FYI, for the next month, almost every comment about the NBA season has to be qualified by “it’s still early.”
While it’s still early, this “Big Three” thing isn’t working all that well for Oklahoma City. Thus far, the addition of All-Stars Paul George and Carmelo Anthony to Most Valuable Player Russell Westbrook has not elevated the Thunder to elite status.
OKC will bring a 7-7 record and three-game winning streak into its game at the San Antonio Spurs at 8 tonight on ESPN, but a closer examination of the Thunder reveals a team that has yet to put things together.
The combined record of the last three teams Oklahoma City has played is 9-31. The last two wins have been against the Chicago Bulls and Dallas Mavericks, which have each won just twice. The Thunder have beaten only two teams, the Milwaukee Bucks and New York Knicks, that currently have winning records.
OKC is 2-5 on the road and 2-6 in the Western Conference.
The Spurs have been without Kawhi Leonard and Tony Parker all season but are 9-6 with LaMarcus Aldridge again playing like an All-Star.
Jokic goes from “EuroStash” to double-double machine for Denver
Thinking of NBA players who are likely averaging double doubles, two of the usual suspects, New Orleans Pelicans teammates DeMarcus Cousins and Anthony Davis, will come to mind before Denver Nuggets center Nikola Jokic.
Only the most hardcore NBA fans will probably even know who the 22-year-old Jokic is when Denver plays New Orleans at 10:30 in the second half of a doubleheader on ESPN.
Jokic, who is averaging 16.4 points and 11.6 rebounds, was the typical “Euro-Stash” when Denver selected him with the 41st pick in the 2014 NBA draft – a 19-year-old, near-7-footer who was viewed as a project. After playing one more season for KK Mega Basket in his native Serbia, Jokic signed with Denver and surprisingly made first-team all-rookie for the 2015-16 season.
For the 2016-17 season, Jokic finished second to Milwaukee Bucks star Giannis Antetokounmpo in the voting for the Most Improved Player.
Jokic was named Western Conference player of the week earlier this month for averaging 22.7 points, 13.3 rebounds, 5.7 assists and 2.3 steals in three games – including 41 points and 12 rebounds against Brooklyn.
What I’m reading
Staff writer Paul Domowitch tells how several Eagles who are lost for the season with injuries are still working to contribute to the team’s success.
Villanova women’s basketball coach Harry Perretta is in his 40th season on the Main Line. Staff writer Dick Jerardi details the inevitable situation of Perretta now having the daughters of former players on his team.
The Flyers finally scored again. In fact, they scored the first two goals but still lost. Staff writer Sam Carchidi gives his observations.
Columnist Ronnie Polaneczky really wants to watch the Eagles at a Super Bowl viewing party at Lincoln Financial Field, and she’s going to keep the heat on the NFL to make that happen if the Birds get there.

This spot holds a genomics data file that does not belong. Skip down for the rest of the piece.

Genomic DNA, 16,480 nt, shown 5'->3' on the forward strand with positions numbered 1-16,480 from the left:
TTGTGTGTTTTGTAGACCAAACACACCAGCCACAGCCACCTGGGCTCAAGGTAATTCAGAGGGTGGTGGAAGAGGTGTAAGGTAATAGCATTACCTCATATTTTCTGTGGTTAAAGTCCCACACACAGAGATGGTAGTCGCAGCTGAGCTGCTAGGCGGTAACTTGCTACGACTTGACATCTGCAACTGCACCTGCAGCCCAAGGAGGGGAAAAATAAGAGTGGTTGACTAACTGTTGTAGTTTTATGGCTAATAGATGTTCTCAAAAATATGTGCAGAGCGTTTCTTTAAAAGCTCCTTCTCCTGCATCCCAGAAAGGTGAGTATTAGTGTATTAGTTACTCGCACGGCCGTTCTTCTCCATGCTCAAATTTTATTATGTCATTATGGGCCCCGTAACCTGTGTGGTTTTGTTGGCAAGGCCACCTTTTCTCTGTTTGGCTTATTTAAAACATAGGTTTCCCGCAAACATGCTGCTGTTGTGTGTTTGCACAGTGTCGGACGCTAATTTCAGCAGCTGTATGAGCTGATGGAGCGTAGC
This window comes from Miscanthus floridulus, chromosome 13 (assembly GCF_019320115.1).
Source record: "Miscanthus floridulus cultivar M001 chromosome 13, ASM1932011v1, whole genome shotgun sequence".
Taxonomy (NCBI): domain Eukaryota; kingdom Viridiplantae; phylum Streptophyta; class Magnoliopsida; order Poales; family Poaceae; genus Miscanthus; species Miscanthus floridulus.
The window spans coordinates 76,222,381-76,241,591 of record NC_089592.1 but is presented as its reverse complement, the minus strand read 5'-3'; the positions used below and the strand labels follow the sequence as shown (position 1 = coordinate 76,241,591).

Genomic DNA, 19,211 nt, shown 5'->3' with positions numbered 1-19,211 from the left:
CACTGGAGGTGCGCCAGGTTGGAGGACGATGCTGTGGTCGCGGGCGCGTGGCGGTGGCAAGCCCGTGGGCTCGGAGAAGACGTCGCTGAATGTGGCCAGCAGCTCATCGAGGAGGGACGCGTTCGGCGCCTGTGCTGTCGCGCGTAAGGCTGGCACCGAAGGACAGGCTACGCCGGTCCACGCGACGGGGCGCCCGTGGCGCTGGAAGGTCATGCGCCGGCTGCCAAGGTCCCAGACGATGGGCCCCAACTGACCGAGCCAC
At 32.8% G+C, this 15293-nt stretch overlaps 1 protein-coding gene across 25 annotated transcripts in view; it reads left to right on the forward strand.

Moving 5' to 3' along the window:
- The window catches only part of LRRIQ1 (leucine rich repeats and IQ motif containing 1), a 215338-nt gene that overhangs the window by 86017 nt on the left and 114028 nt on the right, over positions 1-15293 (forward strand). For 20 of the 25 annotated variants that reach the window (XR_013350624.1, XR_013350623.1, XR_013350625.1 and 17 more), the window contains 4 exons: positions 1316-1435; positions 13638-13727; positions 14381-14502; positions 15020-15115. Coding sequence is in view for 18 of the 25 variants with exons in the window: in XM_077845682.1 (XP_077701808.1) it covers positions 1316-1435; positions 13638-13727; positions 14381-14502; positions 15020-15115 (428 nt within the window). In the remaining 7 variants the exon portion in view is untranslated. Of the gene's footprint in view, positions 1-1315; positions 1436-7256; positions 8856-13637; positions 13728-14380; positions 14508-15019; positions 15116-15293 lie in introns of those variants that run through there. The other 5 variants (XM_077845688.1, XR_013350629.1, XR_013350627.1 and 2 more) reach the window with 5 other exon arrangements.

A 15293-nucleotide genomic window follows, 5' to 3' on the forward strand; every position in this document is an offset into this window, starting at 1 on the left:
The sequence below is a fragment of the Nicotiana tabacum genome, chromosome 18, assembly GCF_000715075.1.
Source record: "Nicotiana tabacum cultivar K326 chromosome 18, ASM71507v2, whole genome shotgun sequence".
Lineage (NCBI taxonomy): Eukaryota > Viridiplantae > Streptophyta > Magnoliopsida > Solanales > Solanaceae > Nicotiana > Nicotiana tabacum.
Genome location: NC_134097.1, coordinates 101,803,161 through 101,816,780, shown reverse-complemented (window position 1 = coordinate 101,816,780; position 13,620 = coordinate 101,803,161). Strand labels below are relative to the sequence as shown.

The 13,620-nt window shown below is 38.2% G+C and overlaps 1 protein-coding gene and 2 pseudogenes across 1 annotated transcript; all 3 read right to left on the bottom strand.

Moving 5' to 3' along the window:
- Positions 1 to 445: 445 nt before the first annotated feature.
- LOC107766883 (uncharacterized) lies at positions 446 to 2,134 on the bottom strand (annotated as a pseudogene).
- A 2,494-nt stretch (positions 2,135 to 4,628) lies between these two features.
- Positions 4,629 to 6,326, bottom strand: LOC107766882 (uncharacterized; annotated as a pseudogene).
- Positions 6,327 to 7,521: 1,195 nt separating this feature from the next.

ESPN the Magazine reveals that the issues that Dallas Cowboys owner Jerry Jones has with NFL commissioner Roger Goodell are nastier than they wanted the public to know.
Considering the NCAA has no say in whether the NBA ends its one-and-done rule, it probably doesn’t mean that much that NBA commissioner Adam Silver and NBA Players Association executive director Michele Roberts reportedly met with the newly created Commission on College Basketball on Thursday.
Ultimately, it will come down to Silver and Roberts to hammer out a deal if the Association is going to end its collectively bargained rule that says high school players in the United States are not eligible to enter the NBA draft until one year after their class has graduated.
Any movement in that direction, however, would benefit college basketball since its coaches can’t exercise the discipline to stop trying to build their programs around kids who plan on making only a one-season pit stop on campus before jumping to the NBA.
If Silver and Roberts can manage to balance a workable give-and-take, the best solution would be a model like the one in college baseball. Make a player who actually enrolls in college ineligible to be drafted for two seasons.
In theory, that would allow elite talent that is ready for the NBA to not waste anyone’s time by pretending to be a student-athlete for a year while giving teams the ability to evaluate lesser talent for at least two college seasons before investing millions of dollars by drafting them.
That would be a win for both the NBA and college basketball.
Rangers at Blue Jackets, 7 p.m. (NHL Network)
Thunder at Spurs, 8 p.m. (ESPN)
Pelicans at Nuggets, 10:30 p.m. (ESPN)
Middle Tennessee at Western Kentucky, 8 p.m. (CBSSN)
UNLV at New Mexico, 9:30 p.m. (ESPN2)
Golf on Golf Channel
PGA: RSM Classic, 1:30 p.m.
LPGA: CME Championship, 4:30 p.m.
European PGA: DP Championship, 2:30 a.m. Saturday
ATP: World Tour Finals, 3 p.m. (ESPN2)
Anthony Dirrell vs. Denis Doughlin, super-middleweights, 10:30 p.m. (FS1)
NASCAR Trucks: Ford 200 practice, 8:30 a.m., 10 a.m.; qualifying 3:30 p.m; race at 8 p.m. (FS1)
NASCAR Monster Enbergy Cup: Ford 400 practice, 12:30 p.m.; qualifying, 6 p.m. (NBCSN)
NASCAR Xfinity: Ford 300 practice, 2:30 p.m., 5 p.m. (NBCSN)
Men’s College Basketball
Puerto Rico Tipoff, 10:30 a.m. (ESPNU); 1 p.m. (ESPN2); 5 p.m., 7 p.m. (ESPU)
Temple vs. Auburn, 11 a.m. (WPHT-AM 1210)
Charleston Classic, 11 a.m. (ESPN2); 1:30 p.m. (ESPNU); 7 p.m. (ESPNEWS); 9:30 p.m. (ESPNU)
Colorado State vs. Tulane, 2 p.m. (CBSSN)
Virginia at VCU, 4 p.m. (CBSSN)
2K Classic consolaton game, 5 p.m., 7 p.m. (ESPN2)
Columbia at Penn State, 7 p.m. (WNTP-AM 990)
Villanova vs. Lafayette, 8 p.m. (FS2)
LIU Brooklyn at Miami (Ohio), midnight (CBSSN)
U.S. Olympic Trials: Curling, 7:30 p.m., 10:30 p.m. (NBCSN)
High School Football
Pennridge at Garnet Valley, 7 p.m. (WNPV-AM 1440)
Harrah’s Philadelphia Casino & Racetrack, 12:40 p.m., Chester